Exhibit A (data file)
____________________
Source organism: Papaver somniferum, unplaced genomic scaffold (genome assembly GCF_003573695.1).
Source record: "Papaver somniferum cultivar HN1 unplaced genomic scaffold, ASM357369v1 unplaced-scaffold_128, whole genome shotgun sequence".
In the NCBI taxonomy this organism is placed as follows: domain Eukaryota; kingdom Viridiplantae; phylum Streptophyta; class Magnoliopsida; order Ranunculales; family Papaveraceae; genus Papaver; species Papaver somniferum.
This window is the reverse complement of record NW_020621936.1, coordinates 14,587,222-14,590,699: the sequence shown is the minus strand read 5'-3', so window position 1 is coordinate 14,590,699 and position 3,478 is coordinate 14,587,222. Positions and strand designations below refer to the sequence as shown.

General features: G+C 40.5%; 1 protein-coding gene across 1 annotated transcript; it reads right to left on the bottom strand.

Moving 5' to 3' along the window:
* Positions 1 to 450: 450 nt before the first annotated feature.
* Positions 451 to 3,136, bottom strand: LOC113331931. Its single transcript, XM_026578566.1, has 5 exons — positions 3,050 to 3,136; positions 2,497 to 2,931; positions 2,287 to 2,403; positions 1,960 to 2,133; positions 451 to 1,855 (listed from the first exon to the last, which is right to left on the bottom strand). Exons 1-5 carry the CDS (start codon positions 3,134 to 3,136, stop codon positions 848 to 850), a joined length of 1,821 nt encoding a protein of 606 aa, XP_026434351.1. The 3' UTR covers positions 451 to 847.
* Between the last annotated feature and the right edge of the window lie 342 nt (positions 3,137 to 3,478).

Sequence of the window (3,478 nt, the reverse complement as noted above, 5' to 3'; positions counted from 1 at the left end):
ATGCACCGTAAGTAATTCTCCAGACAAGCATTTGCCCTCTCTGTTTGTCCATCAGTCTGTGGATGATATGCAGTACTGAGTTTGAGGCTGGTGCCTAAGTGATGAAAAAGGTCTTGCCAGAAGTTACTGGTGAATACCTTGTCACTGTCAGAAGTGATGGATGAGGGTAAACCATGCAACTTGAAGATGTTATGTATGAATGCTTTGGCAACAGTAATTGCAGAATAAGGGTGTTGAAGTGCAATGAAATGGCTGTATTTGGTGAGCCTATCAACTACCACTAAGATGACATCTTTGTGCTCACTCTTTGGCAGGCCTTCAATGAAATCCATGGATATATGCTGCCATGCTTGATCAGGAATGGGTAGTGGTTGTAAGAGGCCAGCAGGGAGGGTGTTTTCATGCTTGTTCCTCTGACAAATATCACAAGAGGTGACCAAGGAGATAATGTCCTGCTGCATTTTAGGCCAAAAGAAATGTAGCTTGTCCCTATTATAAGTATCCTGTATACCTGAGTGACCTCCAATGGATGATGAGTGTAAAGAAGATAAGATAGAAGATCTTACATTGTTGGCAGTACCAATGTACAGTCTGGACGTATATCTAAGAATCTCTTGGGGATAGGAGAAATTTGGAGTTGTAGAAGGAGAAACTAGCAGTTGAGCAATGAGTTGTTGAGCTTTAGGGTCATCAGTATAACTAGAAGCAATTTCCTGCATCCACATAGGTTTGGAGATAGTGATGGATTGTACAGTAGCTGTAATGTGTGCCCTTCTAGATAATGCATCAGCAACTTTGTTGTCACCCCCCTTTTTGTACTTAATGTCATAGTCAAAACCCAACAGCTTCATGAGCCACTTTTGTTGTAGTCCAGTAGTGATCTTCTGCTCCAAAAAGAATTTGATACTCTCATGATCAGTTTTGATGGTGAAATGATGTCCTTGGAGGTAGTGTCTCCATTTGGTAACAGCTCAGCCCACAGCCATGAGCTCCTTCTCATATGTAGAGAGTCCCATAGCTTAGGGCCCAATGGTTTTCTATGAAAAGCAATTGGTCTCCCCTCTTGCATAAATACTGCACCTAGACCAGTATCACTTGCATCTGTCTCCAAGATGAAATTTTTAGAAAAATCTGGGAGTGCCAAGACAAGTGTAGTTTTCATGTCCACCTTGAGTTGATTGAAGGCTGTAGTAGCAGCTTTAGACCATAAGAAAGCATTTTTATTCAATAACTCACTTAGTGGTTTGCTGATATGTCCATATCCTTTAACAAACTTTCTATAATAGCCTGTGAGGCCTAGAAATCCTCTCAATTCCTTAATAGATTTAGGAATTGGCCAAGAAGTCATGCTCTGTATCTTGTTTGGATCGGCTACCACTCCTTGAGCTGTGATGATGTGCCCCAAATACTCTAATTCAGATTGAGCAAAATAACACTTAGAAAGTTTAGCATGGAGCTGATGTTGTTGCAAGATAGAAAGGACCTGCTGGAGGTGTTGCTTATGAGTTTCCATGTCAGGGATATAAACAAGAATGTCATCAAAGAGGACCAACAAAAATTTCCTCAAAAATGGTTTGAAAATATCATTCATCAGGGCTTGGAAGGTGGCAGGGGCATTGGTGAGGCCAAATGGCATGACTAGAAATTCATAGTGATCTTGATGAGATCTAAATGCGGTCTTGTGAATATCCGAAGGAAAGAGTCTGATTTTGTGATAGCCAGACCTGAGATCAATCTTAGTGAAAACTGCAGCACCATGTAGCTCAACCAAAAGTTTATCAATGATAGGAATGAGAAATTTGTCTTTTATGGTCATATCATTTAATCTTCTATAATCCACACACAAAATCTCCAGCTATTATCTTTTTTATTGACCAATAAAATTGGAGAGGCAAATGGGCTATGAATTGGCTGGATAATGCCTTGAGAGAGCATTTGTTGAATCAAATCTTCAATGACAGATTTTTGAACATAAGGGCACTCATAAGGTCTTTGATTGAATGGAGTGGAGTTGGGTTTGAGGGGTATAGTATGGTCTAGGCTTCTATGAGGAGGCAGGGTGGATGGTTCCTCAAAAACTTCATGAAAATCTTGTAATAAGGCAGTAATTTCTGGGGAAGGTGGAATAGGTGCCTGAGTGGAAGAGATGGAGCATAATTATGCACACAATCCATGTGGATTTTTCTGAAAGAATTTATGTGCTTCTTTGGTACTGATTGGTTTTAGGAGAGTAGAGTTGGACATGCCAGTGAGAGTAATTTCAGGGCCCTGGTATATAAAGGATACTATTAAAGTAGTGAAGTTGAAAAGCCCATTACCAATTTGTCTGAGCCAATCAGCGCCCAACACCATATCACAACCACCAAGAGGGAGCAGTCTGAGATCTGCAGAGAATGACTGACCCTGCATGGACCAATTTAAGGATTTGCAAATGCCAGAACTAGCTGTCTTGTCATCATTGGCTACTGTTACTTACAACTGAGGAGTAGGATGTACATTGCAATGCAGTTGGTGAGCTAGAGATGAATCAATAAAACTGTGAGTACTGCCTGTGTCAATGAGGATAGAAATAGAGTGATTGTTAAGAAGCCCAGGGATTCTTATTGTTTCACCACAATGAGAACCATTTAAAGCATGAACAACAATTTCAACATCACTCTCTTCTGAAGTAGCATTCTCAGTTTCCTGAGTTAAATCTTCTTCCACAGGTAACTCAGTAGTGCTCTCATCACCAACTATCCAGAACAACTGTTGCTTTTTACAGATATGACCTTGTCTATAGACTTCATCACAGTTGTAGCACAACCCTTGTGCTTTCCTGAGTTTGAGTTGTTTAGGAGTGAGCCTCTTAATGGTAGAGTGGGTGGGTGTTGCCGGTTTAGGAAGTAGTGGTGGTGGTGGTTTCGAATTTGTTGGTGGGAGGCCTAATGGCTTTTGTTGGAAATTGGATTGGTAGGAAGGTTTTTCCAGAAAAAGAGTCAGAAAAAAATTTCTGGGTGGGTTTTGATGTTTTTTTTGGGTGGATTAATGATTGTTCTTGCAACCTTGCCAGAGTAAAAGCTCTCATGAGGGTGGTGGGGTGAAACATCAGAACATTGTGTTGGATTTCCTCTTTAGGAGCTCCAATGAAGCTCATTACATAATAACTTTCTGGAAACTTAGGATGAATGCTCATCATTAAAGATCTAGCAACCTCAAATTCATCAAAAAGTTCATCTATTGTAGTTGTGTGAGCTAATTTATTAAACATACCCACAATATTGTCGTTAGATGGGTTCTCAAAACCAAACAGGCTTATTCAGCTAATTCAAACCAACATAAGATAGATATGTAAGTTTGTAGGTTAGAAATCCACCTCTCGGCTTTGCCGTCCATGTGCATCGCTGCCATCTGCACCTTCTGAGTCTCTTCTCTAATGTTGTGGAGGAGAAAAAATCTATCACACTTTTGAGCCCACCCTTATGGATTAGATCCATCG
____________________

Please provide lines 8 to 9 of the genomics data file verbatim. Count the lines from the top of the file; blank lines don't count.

* Positions 451 to 3,136, bottom strand: LOC113331931. Its single transcript, XM_026578566.1, has 5 exons — positions 3,050 to 3,136; positions 2,497 to 2,931; positions 2,287 to 2,403; positions 1,960 to 2,133; positions 451 to 1,855 (listed from the first exon to the last, which is right to left on the bottom strand). Exons 1-5 carry the CDS (start codon positions 3,134 to 3,136, stop codon positions 848 to 850), a joined length of 1,821 nt encoding a protein of 606 aa, XP_026434351.1. The 3' UTR covers positions 451 to 847.
* Between the last annotated feature and the right edge of the window lie 342 nt (positions 3,137 to 3,478).